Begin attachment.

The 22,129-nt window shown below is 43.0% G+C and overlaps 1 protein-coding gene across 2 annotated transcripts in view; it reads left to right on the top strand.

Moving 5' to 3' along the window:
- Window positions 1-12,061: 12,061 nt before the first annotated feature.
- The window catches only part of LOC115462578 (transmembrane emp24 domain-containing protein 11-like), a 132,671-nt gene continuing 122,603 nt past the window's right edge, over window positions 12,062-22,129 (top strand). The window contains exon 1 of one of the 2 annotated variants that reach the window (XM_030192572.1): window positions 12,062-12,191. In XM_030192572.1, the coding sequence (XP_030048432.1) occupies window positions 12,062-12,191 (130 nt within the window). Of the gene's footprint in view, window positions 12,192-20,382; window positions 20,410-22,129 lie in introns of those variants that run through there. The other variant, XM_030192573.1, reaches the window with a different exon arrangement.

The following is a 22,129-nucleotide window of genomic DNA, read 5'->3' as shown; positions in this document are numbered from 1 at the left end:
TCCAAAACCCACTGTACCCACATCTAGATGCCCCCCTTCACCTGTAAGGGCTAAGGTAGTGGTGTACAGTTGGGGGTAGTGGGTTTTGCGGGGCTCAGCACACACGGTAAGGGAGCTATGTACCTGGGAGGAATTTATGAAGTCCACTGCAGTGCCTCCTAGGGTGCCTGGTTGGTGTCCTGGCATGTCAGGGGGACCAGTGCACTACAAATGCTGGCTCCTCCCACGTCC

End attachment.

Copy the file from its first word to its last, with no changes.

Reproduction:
The 22,129-nt window shown below is 43.0% G+C and overlaps 1 protein-coding gene across 2 annotated transcripts in view; it reads left to right on the top strand.

Moving 5' to 3' along the window:
- Window positions 1-12,061: 12,061 nt before the first annotated feature.
- The window catches only part of LOC115462578 (transmembrane emp24 domain-containing protein 11-like), a 132,671-nt gene continuing 122,603 nt past the window's right edge, over window positions 12,062-22,129 (top strand). The window contains exon 1 of one of the 2 annotated variants that reach the window (XM_030192572.1): window positions 12,062-12,191. In XM_030192572.1, the coding sequence (XP_030048432.1) occupies window positions 12,062-12,191 (130 nt within the window). Of the gene's footprint in view, window positions 12,192-20,382; window positions 20,410-22,129 lie in introns of those variants that run through there. The other variant, XM_030192573.1, reaches the window with a different exon arrangement.

The following is a 22,129-nucleotide window of genomic DNA, read 5'->3' as shown; positions in this document are numbered from 1 at the left end:
TCCAAAACCCACTGTACCCACATCTAGATGCCCCCCTTCACCTGTAAGGGCTAAGGTAGTGGTGTACAGTTGGGGGTAGTGGGTTTTGCGGGGCTCAGCACACACGGTAAGGGAGCTATGTACCTGGGAGGAATTTATGAAGTCCACTGCAGTGCCTCCTAGGGTGCCTGGTTGGTGTCCTGGCATGTCAGGGGGACCAGTGCACTACAAATGCTGGCTCCTCCCACGTCC